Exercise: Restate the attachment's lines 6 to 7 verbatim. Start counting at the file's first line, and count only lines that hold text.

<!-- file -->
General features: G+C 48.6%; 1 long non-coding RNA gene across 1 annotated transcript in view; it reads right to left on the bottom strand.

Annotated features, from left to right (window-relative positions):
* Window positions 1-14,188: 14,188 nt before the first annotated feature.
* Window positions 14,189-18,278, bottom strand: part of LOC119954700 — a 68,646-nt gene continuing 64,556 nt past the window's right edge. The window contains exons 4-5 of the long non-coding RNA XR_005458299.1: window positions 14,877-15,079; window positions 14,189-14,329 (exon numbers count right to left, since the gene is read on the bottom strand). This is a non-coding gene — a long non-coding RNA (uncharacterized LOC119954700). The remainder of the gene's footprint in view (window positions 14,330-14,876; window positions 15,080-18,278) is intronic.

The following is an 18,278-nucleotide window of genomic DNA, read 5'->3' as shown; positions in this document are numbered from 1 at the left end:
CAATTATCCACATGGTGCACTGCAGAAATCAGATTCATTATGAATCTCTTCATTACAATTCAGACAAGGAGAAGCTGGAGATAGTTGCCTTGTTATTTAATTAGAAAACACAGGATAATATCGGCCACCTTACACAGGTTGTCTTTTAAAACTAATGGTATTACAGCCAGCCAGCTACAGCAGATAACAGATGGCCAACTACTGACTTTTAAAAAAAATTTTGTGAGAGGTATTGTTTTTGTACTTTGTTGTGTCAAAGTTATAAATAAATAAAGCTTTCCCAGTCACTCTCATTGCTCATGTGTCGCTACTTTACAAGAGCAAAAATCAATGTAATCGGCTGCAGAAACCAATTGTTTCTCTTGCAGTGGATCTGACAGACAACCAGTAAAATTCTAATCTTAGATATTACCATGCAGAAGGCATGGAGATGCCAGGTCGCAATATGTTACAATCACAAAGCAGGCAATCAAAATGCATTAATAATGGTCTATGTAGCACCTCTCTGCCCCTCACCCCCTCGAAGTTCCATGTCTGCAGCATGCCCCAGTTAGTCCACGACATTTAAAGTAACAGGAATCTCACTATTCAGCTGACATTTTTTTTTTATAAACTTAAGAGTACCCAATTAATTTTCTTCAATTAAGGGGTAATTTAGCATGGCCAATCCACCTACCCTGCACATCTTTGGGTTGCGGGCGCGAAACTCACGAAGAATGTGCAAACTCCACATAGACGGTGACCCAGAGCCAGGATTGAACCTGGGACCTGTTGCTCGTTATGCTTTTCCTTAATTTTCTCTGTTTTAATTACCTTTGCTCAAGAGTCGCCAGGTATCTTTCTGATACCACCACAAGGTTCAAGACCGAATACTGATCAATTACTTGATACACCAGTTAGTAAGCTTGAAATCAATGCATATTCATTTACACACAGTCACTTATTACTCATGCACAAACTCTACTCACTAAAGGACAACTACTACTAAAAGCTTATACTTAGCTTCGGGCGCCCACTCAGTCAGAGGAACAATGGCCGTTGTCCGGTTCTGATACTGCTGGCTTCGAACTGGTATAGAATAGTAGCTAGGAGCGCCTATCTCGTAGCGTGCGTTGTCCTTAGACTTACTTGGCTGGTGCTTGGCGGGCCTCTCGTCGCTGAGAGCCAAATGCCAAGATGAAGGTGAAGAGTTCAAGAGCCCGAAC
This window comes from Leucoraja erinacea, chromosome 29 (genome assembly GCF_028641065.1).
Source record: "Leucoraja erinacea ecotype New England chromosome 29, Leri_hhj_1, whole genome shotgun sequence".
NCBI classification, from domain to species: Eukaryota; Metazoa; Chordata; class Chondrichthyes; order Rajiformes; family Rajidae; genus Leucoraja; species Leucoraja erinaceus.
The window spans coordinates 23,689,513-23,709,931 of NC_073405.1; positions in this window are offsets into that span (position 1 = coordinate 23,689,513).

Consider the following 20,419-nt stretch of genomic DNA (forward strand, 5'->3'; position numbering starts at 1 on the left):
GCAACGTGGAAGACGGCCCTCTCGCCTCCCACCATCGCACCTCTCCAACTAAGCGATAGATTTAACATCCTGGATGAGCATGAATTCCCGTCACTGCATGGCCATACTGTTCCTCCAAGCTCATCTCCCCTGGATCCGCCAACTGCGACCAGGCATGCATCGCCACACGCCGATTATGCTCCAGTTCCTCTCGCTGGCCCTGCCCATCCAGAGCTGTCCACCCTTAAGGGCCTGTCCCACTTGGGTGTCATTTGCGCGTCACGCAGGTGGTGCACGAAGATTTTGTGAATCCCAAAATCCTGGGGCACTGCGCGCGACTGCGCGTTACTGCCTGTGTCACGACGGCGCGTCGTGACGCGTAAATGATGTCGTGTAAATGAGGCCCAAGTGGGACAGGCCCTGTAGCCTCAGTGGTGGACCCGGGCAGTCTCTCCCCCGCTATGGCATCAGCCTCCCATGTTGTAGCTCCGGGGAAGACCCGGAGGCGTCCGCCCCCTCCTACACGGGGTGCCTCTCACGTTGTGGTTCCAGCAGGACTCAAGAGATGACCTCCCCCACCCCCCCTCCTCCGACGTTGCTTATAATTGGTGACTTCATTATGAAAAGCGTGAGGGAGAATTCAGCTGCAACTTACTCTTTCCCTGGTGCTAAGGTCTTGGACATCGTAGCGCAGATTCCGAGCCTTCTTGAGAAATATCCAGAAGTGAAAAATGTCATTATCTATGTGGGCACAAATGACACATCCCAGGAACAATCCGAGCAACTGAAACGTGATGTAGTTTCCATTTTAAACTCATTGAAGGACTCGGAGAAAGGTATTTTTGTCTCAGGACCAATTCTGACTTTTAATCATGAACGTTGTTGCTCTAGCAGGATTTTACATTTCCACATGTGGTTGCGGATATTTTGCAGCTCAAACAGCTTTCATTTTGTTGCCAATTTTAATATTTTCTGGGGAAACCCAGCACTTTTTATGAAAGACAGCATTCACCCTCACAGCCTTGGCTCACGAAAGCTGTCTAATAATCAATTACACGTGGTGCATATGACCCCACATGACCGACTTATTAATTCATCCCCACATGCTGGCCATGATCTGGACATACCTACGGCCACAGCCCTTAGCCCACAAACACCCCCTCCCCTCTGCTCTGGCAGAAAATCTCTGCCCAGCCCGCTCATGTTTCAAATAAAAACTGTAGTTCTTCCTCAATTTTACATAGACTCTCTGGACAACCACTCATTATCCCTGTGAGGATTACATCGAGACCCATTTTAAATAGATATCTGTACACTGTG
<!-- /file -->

CAATTATCCACATGGTGCACTGCAGAAATCAGATTCATTATGAATCTCTTCATTACAATTCAGACAAGGAGAAGCTGGAGATAGTTGCCTTGTTATTTAATTAGAAAACACAGGATAATATCGGCCACCTTACACAGGTTGTCTTTTAAAACTAATGGTATTACAGCCAGCCAGCTACAGCAGATAACAGATGGCCAACTACTGACTTTTAAAAAAAATTTTGTGAGAGGTATTGTTTTTGTACTTTGTTGTGTCAAAGTTATAAATAAATAAAGCTTTCCCAGTCACTCTCATTGCTCATGTGTCGCTACTTTACAAGAGCAAAAATCAATGTAATCGGCTGCAGAAACCAATTGTTTCTCTTGCAGTGGATCTGACAGACAACCAGTAAAATTCTAATCTTAGATATTACCATGCAGAAGGCATGGAGATGCCAGGTCGCAATATGTTACAATCACAAAGCAGGCAATCAAAATGCATTAATAATGGTCTATGTAGCACCTCTCTGCCCCTCACCCCCTCGAAGTTCCATGTCTGCAGCATGCCCCAGTTAGTCCACGACATTTAAAGTAACAGGAATCTCACTATTCAGCTGACATTTTTTTTTTATAAACTTAAGAGTACCCAATTAATTTTCTTCAATTAAGGGGTAATTTAGCATGGCCAATCCACCTACCCTGCACATCTTTGGGTTGCGGGCGCGAAACTCACGAAGAATGTGCAAACTCCACATAGACGGTGACCCAGAGCCAGGATTGAACCTGGGACCTGTTGCTCGTTATGCTTTTCCTTAATTTTCTCTGTTTTAATTACCTTTGCTCAAGAGTCGCCAGGTATCTTTCTGATACCACCACAAGGTTCAAGACCGAATACTGATCAATTACTTGATACACCAGTTAGTAAGCTTGAAATCAATGCATATTCATTTACACACAGTCACTTATTACTCATGCACAAACTCTACTCACTAAAGGACAACTACTACTAAAAGCTTATACTTAGCTTCGGGCGCCCACTCAGTCAGAGGAACAATGGCCGTTGTCCGGTTCTGATACTGCTGGCTTCGAACTGGTATAGAATAGTAGCTAGGAGCGCCTATCTCGTAGCGTGCGTTGTCCTTAGACTTACTTGGCTGGTGCTTGGCGGGCCTCTCGTCGCTGAGAGCCAAATGCCAAGATGAAGGTGAAGAGTTCAAGAGCCCGAAC
This window comes from Leucoraja erinacea, chromosome 29 (genome assembly GCF_028641065.1).